Along side the basic story of two men colluding in crime, The Hook gives an insider's (Westlake's) satyric view of the publishing world.

    Westlake is a master at understatement when he scripts two amateurs plotting murder. And what an easy-going, likeable hitman he creates!

    Great book! Great narrator!

    0 of 0 people found this review helpful
  • Unnatural Death: A Lord Peter Wimsey Mystery, Book 3

    • UNABRIDGED (7 hrs and 48 mins)
    • By Dorothy L. Sayers
    • Narrated By Ian Carmichael
    • Whispersync for Voice-ready
    Overall
    (151)
    Performance
    (134)
    Story
    (133)

    The wealthy Agatha Dawson is dead and there are no apparent signs of foul play. Lord Peter Wimsey, however, senses that something is amiss and he refuses to let the case rest - even without any clues or leads. Suddenly, he is faced with another murder - Agatha's maid. Can super-sleuth Wimsey find the murderer and solve the case before he becomes the killer's next victim?

    Alicia says: "At last! Sayers read by Ian Charmichael"
    "At last! Sayers read by Ian Charmichael"
    Overall
    Performance
    Story

    A Dorothy Sayers (unabridged) novel narrated by Ian Carmichael is a marriage made in heaven. Carmichael has narrated most of the Sayers Lord Peter novels and he is without rival for excellence in this genre. In this recording of Unnatural Death Sayers' complex and riveting story of clever deception and calculated murder is brought to its full dramatic heights by narrator Ian Carmichael.

    Audible, PLEASE bring us more Sayers read by Carmichael!

    7 of 7 people found this review helpful
  • Tales of the Supernatural: Volume 1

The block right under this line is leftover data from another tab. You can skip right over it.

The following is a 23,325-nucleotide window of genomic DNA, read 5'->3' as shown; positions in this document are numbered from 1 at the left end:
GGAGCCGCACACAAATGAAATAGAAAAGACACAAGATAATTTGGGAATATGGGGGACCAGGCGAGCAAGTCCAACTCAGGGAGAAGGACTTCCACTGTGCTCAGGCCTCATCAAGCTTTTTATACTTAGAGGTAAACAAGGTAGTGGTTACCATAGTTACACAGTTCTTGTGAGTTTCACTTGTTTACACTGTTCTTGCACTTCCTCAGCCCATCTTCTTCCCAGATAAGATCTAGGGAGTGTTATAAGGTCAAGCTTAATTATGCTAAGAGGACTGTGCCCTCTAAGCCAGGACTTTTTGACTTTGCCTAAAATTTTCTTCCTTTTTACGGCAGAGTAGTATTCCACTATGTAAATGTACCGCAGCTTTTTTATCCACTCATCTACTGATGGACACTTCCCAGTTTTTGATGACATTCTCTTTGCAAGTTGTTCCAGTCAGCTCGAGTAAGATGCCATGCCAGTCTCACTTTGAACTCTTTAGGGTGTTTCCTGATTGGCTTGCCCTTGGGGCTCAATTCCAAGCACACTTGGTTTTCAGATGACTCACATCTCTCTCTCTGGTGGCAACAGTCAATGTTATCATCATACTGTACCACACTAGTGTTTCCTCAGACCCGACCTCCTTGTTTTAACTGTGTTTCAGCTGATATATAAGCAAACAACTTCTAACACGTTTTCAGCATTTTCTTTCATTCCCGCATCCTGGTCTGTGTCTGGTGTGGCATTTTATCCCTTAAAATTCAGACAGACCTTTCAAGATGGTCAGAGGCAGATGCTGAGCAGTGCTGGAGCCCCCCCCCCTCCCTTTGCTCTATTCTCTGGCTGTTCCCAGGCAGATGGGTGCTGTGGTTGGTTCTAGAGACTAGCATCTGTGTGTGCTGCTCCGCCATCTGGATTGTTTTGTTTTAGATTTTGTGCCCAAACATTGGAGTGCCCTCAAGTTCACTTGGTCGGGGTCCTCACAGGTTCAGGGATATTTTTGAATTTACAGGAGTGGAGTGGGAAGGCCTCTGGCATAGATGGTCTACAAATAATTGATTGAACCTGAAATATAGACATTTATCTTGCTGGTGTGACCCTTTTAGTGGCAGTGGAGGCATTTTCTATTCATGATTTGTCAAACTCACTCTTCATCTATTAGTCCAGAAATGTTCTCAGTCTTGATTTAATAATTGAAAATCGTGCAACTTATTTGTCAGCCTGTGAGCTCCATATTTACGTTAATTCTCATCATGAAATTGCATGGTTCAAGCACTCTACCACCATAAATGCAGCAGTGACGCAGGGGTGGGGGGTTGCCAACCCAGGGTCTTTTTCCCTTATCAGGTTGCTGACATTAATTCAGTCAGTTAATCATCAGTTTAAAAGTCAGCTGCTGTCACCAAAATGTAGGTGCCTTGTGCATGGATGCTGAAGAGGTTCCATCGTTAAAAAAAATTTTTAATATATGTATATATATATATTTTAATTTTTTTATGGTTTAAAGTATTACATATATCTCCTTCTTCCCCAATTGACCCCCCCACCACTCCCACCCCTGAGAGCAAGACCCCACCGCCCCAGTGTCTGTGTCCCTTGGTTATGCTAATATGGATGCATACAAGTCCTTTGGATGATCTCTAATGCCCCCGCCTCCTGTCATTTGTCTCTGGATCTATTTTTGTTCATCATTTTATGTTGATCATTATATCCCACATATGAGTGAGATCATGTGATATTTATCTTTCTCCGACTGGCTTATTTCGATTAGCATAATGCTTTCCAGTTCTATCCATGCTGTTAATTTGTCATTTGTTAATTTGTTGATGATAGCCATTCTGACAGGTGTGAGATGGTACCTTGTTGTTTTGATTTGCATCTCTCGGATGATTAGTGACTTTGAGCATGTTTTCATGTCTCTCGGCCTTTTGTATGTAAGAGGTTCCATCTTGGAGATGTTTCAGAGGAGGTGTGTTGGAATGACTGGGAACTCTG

• UNABRIDGED (2 hrs and 21 mins)
    • By M. R. James
    • Narrated By Gareth David-Lloyd, Ian Fairbairn, Geoffrey Bayldon
    Overall
    (45)
    Performance
    (17)
    Story
    (17)

    M. R. James is one of the finest English language ghostwriters ever published. These short stories are not only classics of their genre, but are outstanding examples of beautifully paced, understated terror and sociological horror, reaching to the dark expanse of the unconscious mind.

    Adeliese says: "Narrations worthy of James's efforts"
    "Recorded in a glob of mucous? +Piano accompaniment"
    Overall
    Performance
    Story

    I found these stories difficult to decipher. Did Gareth David-Lloyd have a severe head cold? I do not want musick plinckity-planking during a recorded reading; it is stupid at best. A dud;
    M.R.James deserves better.

    0 of 1 people found this review helpful
  • Memory

    • UNABRIDGED (10 hrs and 58 mins)
    • By Donald E. Westlake
    • Narrated By Stephen R. Thorne
    • Whispersync for Voice-ready
    Overall
    (18)
    Performance
    (7)
    Story
    (8)

    Hospitalized after a liaison with another man's wife ends in violence, Paul Cole has just one goal: to rebuild his shattered life. But with his memory damaged, the police hounding him, and no way to even get home, Paul's facing steep odds - and a bleak fate if he fails. This final, never-before-published novel by three-time Edgar Award winner Donald E. Westlake is a noir masterpiece, a dark and painful portrait of a man's struggle against merciless forces that threaten to strip him of his very identity.

    jycarter says: "A very poor and disappointing book"
    "The accident of existence"
    Overall
    Performance
    Story

    Memory is a departure from the usual story-based novel, not only for Westlake, but for most writers. The central character, Paul Cole, has the kind of internalized perceptions found in the protagonists of Dostoyevsky's Crime and Punishment or Camus' The Stranger. Their world is defined by a logic which conflicts with the expectations of others. Cole is driven, not by circumstances, but by their refusal to fit together in a way that will allow him to re-establish his forgotten way of life.
    This is a very interesting and ambitious mode of story-telling, because Westlake lets the reader see ahead of his hapless protagonist and sense the outcome of Paul Cole's groping attempts at regaining his memory. The theme of the book stands as a kind of metaphor for the accidental nature of life. Events appear to be cyclical, but they are spiral, the circles never quite overlap.

    0 of 0 people found this review helpful